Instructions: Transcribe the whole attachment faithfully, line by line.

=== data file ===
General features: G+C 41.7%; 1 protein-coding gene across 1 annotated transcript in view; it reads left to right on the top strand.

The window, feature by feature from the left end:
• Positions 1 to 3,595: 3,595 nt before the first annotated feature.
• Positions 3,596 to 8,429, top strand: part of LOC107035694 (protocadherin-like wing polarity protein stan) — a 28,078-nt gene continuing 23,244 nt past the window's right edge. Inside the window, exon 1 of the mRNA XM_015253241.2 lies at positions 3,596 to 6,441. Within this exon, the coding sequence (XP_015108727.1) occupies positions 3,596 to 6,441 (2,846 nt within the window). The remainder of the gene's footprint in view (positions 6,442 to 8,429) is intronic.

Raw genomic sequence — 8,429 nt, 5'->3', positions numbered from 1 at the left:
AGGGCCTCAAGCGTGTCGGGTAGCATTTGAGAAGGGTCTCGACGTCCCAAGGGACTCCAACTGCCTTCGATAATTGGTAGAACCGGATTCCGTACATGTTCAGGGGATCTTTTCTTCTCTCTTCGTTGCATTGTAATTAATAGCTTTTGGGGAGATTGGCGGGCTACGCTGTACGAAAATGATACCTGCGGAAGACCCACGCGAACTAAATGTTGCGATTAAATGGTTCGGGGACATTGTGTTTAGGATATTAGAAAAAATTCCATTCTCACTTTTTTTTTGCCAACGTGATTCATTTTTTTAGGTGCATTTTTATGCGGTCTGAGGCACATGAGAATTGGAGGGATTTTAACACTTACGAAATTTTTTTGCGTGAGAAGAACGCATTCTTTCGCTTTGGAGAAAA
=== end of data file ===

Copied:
General features: G+C 41.7%; 1 protein-coding gene across 1 annotated transcript in view; it reads left to right on the top strand.

The window, feature by feature from the left end:
• Positions 1 to 3,595: 3,595 nt before the first annotated feature.
• Positions 3,596 to 8,429, top strand: part of LOC107035694 (protocadherin-like wing polarity protein stan) — a 28,078-nt gene continuing 23,244 nt past the window's right edge. Inside the window, exon 1 of the mRNA XM_015253241.2 lies at positions 3,596 to 6,441. Within this exon, the coding sequence (XP_015108727.1) occupies positions 3,596 to 6,441 (2,846 nt within the window). The remainder of the gene's footprint in view (positions 6,442 to 8,429) is intronic.

Raw genomic sequence — 8,429 nt, 5'->3', positions numbered from 1 at the left:
AGGGCCTCAAGCGTGTCGGGTAGCATTTGAGAAGGGTCTCGACGTCCCAAGGGACTCCAACTGCCTTCGATAATTGGTAGAACCGGATTCCGTACATGTTCAGGGGATCTTTTCTTCTCTCTTCGTTGCATTGTAATTAATAGCTTTTGGGGAGATTGGCGGGCTACGCTGTACGAAAATGATACCTGCGGAAGACCCACGCGAACTAAATGTTGCGATTAAATGGTTCGGGGACATTGTGTTTAGGATATTAGAAAAAATTCCATTCTCACTTTTTTTTTGCCAACGTGATTCATTTTTTTAGGTGCATTTTTATGCGGTCTGAGGCACATGAGAATTGGAGGGATTTTAACACTTACGAAATTTTTTTGCGTGAGAAGAACGCATTCTTTCGCTTTGGAGAAAA